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Leader of the Pack - the Shangri-Las

Each of the great girl groups have their own very distinct character: the innocent realism of the Shirelles, the generous warmth of the Chiffons, the Crystals - youthful and business-like or, or brisk and defiant, depending on which line-up is singing, the Ronettes, proud and imperious, the Supremes, stylish and sophisticated, the tense edginess of Martha and the Vandellas, the hot, sultry Dixie Cups and the Marvelettes, sharp and soulful.

The Shangri-Las radiate street-wise toughness and sexiness. They see and enact the epic in the everyday - to quote fellow New Yorker Mary Gaitskill - in "a passionate evocation of what is great in ordinary people, with their crummy jobs and fantasies, people who are not even supposed to "have a life." " (- from "Oppositions" by Mary Gaitskill.)

It's difficult now to realise that, upon its release in 1964 "Leader of the Pack" was subversive in that the singer falls for a guy "from the wrong side of town" and, as Dave Marsh succinctly puts it, his:

"death isn't just the result of a parent-child misunderstanding about the class requirements of proper dating decorum, it's unmistakably and unrepentantly All Dad's Fault. Inconceivable in the movies or on tv..." in those days, so much so that it was it was banned by the BBC in the UK until it's re-release in the 1970's. (Extract from "The Heart of Rock and Soul" by Dave Marsh.)

The conversation intro is legendary in its own right:

Marge Ganser: "Is she really going out with him?"

Mary Ann Ganser: "Well, there she is, let's ask her"

Marge: "Betty, is that Jimmy's ring you're wearing?"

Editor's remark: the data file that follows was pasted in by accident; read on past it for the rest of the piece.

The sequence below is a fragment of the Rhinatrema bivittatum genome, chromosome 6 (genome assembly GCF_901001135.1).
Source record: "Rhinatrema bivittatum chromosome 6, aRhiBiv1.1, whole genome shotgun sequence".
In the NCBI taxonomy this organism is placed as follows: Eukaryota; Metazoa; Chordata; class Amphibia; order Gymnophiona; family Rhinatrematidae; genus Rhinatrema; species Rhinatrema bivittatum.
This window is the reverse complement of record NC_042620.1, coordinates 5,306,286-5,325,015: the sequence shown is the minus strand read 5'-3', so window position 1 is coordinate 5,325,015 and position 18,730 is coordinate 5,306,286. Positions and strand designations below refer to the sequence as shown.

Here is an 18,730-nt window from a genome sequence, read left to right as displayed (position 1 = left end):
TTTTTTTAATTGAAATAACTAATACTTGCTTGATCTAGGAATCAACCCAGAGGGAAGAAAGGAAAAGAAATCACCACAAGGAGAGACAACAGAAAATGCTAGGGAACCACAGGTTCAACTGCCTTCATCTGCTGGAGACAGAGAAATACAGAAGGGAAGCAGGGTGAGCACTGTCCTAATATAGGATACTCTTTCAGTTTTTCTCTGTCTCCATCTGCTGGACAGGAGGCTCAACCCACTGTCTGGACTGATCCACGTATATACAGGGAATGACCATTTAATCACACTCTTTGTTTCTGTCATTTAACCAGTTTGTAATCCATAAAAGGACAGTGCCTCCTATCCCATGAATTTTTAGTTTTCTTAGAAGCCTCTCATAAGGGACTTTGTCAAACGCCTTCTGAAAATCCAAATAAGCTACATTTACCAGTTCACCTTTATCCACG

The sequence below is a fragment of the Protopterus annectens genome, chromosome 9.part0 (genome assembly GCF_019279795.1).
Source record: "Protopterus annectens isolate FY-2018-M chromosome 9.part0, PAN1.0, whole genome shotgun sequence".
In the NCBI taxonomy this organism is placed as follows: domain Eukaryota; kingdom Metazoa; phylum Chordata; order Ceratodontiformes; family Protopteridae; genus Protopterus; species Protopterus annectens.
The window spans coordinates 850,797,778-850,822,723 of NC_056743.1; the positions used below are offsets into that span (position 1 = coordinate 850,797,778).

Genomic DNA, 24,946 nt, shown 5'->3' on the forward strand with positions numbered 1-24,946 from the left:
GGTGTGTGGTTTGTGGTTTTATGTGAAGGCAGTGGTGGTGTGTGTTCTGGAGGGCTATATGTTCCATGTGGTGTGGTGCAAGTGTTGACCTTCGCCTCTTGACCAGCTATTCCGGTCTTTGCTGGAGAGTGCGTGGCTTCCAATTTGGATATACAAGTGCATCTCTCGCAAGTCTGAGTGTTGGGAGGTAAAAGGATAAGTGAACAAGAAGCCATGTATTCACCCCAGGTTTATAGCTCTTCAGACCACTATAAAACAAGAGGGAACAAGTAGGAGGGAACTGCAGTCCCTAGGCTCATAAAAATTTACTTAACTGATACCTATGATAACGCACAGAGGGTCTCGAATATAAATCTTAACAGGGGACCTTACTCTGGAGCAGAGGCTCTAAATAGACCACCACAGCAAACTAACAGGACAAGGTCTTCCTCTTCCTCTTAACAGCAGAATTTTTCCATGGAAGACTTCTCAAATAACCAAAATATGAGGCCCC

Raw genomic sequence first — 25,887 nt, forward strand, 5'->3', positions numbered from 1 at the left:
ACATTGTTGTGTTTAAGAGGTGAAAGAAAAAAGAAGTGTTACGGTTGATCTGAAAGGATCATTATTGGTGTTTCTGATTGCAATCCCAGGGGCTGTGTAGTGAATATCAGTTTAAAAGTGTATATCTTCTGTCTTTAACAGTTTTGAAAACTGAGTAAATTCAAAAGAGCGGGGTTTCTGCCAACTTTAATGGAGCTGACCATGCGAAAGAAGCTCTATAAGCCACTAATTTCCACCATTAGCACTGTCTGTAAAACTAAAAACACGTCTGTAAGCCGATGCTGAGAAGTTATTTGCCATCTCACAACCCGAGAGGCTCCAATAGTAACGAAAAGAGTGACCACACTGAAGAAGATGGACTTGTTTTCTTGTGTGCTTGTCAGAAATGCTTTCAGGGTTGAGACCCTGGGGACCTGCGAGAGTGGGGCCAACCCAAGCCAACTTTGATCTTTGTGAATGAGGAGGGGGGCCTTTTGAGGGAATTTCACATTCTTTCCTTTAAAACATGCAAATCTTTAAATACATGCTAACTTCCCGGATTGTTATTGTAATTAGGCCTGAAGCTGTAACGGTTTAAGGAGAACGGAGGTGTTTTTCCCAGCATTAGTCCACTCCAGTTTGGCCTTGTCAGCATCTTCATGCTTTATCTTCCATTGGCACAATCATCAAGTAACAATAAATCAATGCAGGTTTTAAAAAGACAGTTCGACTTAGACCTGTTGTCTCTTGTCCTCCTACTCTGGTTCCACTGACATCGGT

Mary Weiss (aka "Betty") "Mmm-hmm"

Mary Ann: "Gee, it must be great riding with him"

Marge: "Is he picking you up after school today?"

Mary: "Mmm-mmm"

Both Mary Ann and Marge together: "By the way, where did you meet him?"

In answer she lets rip like a cork from a Pomagne bottle with the banal line

"I met him at the candy store"

which neatly captures the paradox of puberty, true love meets sensual passion in a sweet shop, as she nearly blows our heads off...

"He turned around and smiled at me

You get the picture?"

Mary Ann and Marge: "Yes, we see"

Mary: "That's when I fell for the leader of the pack."

I'm sorry I've omitted Betty Weiss, as she was on the original recording, but had left the group temporarily at the time when they made the song's tv renditions.

You can't miss Shadow Morton's over-the-top production and sound effects As usual he wrote the song, this time with Jeff Barry and Ellie Greenwich, but it's the vocals by the Shangri-Las, and Mary Weiss in particular, that make the song one of the great expressions of teen passion.

It's as though the band and the production, motorcycle revs, squealing tyres and all, are stacked like an avalanche on one side, and Mary, tough but heartbroken, stands defiant on the other.

When her Dad makes her tell him they're finished, her boyfriend drives off and is killed when his motorcycle crashes. Dad's wrong; she was right and will never forget him; ergo establishment wrong, rebel right.

Dangerous stuff for teenagers to be listening to in 1964.


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